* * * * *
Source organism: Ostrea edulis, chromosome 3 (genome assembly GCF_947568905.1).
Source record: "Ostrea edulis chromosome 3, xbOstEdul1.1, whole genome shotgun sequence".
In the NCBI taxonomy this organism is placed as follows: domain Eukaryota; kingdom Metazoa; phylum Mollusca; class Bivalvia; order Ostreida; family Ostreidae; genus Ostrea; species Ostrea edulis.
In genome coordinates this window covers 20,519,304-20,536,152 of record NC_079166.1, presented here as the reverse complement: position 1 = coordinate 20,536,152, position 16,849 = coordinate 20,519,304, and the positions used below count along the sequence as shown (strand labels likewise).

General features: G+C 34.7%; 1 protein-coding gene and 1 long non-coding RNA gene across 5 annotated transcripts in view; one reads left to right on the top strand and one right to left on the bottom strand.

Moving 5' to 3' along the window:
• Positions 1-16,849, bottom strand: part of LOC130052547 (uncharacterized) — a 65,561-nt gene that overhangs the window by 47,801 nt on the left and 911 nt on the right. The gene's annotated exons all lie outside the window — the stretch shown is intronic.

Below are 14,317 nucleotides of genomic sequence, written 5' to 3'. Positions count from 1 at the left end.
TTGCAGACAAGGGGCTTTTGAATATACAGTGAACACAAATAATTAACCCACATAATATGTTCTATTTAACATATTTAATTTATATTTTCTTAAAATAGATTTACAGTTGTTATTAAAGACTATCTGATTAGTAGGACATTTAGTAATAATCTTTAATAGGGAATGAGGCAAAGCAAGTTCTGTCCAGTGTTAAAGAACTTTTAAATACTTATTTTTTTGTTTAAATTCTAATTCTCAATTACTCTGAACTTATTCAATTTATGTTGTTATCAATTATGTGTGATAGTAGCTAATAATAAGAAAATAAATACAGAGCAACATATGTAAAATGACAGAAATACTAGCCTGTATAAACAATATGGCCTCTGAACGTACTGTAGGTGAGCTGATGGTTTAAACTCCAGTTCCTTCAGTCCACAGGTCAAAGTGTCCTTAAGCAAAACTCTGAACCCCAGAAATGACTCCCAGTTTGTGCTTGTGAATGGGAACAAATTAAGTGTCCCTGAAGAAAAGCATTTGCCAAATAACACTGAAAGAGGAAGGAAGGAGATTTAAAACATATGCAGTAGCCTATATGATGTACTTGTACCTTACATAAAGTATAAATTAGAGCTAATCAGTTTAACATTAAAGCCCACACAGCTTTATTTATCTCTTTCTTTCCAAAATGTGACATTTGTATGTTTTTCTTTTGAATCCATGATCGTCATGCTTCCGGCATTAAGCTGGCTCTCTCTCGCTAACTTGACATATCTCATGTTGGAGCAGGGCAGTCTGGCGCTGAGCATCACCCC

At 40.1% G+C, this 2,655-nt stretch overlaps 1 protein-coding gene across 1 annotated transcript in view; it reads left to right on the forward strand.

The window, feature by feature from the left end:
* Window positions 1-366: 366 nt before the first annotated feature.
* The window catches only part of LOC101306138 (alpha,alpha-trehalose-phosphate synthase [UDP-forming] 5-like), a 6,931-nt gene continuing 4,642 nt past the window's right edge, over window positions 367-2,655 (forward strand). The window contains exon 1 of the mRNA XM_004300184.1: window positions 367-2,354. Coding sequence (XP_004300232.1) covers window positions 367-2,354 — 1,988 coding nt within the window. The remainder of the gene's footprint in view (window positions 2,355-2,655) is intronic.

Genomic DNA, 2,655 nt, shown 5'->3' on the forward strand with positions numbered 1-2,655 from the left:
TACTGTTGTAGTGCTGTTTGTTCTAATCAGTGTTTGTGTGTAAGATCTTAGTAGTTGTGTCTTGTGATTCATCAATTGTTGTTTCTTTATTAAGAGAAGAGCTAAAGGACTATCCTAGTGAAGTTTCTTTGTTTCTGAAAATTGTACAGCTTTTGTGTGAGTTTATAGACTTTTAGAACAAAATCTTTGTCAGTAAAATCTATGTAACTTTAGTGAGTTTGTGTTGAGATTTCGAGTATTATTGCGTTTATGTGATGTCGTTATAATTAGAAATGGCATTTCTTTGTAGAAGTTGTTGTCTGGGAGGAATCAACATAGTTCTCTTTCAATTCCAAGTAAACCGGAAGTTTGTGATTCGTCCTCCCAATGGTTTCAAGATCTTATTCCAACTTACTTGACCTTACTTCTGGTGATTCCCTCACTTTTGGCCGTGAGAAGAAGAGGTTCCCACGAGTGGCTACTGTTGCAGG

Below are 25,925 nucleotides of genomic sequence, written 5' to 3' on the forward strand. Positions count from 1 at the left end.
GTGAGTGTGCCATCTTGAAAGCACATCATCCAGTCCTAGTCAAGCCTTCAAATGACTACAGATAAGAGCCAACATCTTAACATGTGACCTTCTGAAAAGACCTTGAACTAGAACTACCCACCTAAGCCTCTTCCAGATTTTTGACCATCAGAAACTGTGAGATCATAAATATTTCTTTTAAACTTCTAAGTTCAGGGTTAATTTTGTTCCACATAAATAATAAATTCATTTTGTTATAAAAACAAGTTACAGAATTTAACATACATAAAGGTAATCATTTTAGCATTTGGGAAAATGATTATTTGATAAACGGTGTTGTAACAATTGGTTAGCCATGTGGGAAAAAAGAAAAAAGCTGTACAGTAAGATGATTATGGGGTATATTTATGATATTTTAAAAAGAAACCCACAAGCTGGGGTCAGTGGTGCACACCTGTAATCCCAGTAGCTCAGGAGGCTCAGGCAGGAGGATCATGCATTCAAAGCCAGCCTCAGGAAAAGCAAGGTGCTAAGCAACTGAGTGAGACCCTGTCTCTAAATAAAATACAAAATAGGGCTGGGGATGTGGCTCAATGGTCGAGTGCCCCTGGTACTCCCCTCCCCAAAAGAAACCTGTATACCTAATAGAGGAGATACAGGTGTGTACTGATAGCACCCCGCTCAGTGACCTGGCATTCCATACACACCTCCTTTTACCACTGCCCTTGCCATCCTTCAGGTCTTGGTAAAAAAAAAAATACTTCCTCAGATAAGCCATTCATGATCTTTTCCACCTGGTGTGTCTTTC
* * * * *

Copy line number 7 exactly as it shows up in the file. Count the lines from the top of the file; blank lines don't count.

• Positions 1-16,849, bottom strand: part of LOC130052547 (uncharacterized) — a 65,561-nt gene that overhangs the window by 47,801 nt on the left and 911 nt on the right. The gene's annotated exons all lie outside the window — the stretch shown is intronic.